# Using Lagrange multipliers to find distance from the origin to $4x^2-10xy+4y^2=36$

My assignment question is to use Lagrange multipliers to find the points of minimum distance from the origin to the curve $$4x^2-10xy+4y^2=36$$.

Taking my main function for the purpose of finding critical points as the function of the distance squared, i.e. $$f(x,y)=x^2+y^2$$ constrained by $$g(x,y)=4x^2-10xy+4y^2$$, I get the following system of equations to solve:

$$f_x=\lambda g_x, \; f_y=\lambda g_y, \; 4x^2-10xy+4y^2=36$$

Because the first two equations are symmetrical, $$2x=\lambda (8x-10y)$$ and $$2y = \lambda (8y-10x)$$ simplify to $$y^2=x^2$$ or $$y=\pm x$$. But plugging the latter into $$4x^2-10xy+4y^2=36$$ gives me the square root of a negative number. This would appear to show that points of minimum or maximum distance do not exist, but graphing the problem shows that the curve is a set of two hyperbolas which are definitely closest to 0 when $$y=\pm x$$.

I would really appreciate if someone could explain to me what I might be doing wrong here. I do specifically need to use the Lagrange multipliers method to solve this problem, as per the requirements of the assignment.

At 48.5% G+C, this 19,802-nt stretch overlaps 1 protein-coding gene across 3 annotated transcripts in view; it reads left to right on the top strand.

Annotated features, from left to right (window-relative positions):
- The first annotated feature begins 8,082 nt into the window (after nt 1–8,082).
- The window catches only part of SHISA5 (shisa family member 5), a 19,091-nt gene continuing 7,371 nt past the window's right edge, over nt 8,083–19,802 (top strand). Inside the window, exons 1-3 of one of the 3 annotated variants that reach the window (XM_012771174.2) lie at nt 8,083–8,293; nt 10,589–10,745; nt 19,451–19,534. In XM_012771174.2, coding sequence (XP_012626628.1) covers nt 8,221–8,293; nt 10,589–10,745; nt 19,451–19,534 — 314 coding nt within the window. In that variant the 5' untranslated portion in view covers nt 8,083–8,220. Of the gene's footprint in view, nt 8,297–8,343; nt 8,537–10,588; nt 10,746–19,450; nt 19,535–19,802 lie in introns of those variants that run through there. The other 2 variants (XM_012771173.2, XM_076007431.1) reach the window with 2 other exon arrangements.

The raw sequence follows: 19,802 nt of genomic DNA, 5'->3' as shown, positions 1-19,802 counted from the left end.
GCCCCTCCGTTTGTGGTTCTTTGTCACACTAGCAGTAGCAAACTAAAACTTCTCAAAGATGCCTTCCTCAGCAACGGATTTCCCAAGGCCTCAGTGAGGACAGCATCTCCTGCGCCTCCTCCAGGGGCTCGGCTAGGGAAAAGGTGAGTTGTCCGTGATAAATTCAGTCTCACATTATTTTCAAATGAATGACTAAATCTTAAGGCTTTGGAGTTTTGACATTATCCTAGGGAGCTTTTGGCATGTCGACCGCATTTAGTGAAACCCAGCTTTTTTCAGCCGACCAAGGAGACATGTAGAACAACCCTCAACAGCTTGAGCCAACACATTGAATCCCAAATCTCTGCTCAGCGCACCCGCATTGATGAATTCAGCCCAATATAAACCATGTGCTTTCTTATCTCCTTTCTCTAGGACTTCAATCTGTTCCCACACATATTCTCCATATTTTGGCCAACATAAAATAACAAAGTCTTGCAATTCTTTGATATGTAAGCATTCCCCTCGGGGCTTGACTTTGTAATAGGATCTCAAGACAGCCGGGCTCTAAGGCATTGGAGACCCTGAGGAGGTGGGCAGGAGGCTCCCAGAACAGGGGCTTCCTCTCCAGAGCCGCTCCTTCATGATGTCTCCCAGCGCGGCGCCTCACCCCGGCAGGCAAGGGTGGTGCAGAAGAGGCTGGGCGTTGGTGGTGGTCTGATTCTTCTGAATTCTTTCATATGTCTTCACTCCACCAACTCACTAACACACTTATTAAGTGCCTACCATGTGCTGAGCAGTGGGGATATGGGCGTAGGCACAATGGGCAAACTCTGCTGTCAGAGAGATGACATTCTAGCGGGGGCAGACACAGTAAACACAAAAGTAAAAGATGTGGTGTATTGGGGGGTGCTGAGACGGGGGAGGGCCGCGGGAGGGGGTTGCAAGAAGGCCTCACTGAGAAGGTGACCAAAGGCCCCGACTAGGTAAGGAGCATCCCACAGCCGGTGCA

Thank you!

• Plug in $y=-x$, then you get $4x^2-10(x)(-x)+4(-x)^2=36$ this gives $8x^2+10x^2=36=18x^2$ which gives $x=+\sqrt(2)$ or $-\sqrt(2)$. Am I missing something? This gives you both $y$ and $x$ since if you take the positive root for $x$, you get the negative root for $y$ and vice versa. So just ignore the complex root. Jan 31 '20 at 16:36

You should solve the system$$\left\{\begin{array}{l}2x=\lambda(8x-10y)\\2y=\lambda(-10x+8y)\\4x^2-10xy+4y^2=36,\end{array}\right.$$which is equivalent to$$\left\{\begin{array}{l}(1-4\lambda)x+5\lambda y=0\\5\lambda x+(1-4\lambda)y=0\\2x^2-5xy+2y^2=18.\end{array}\right.\tag1$$The first two equations form a system of two linear equations in the variables $$x$$ and $$y$$, depending upon the parameter $$\lambda$$. If $$\lambda$$ is such that the only solution is $$(0,0)$$, forget it; $$(0,0)$$ is not a solution of the third equation. On the other hand\begin{align}\begin{vmatrix}1-4\lambda&5\lambda\\5\lambda&1-4\lambda\end{vmatrix}=0&\iff-9 \lambda ^2-8 \lambda +1=0\\&\iff\lambda=-1\vee\lambda=\frac19.\end{align}If $$\lambda=-1$$, then $$(1)$$ becomes$$\left\{\begin{array}{l}5x-5y=0\\-5x+5y=0\\2x^2-5xy+2y^2=18,\end{array}\right.$$and, yes, this will lead to square roots of negative numbers. But if $$\lambda=\frac19$$, then $$(1)$$ becomes$$\left\{\begin{array}{l}\frac59x+\frac59y=0\\\frac59x+\frac59y=0\\2x^2-5xy+2y^2=18,\end{array}\right.$$and now you have the solutions $$(x,y)=\left(\pm\sqrt2,\mp\sqrt2\right)$$.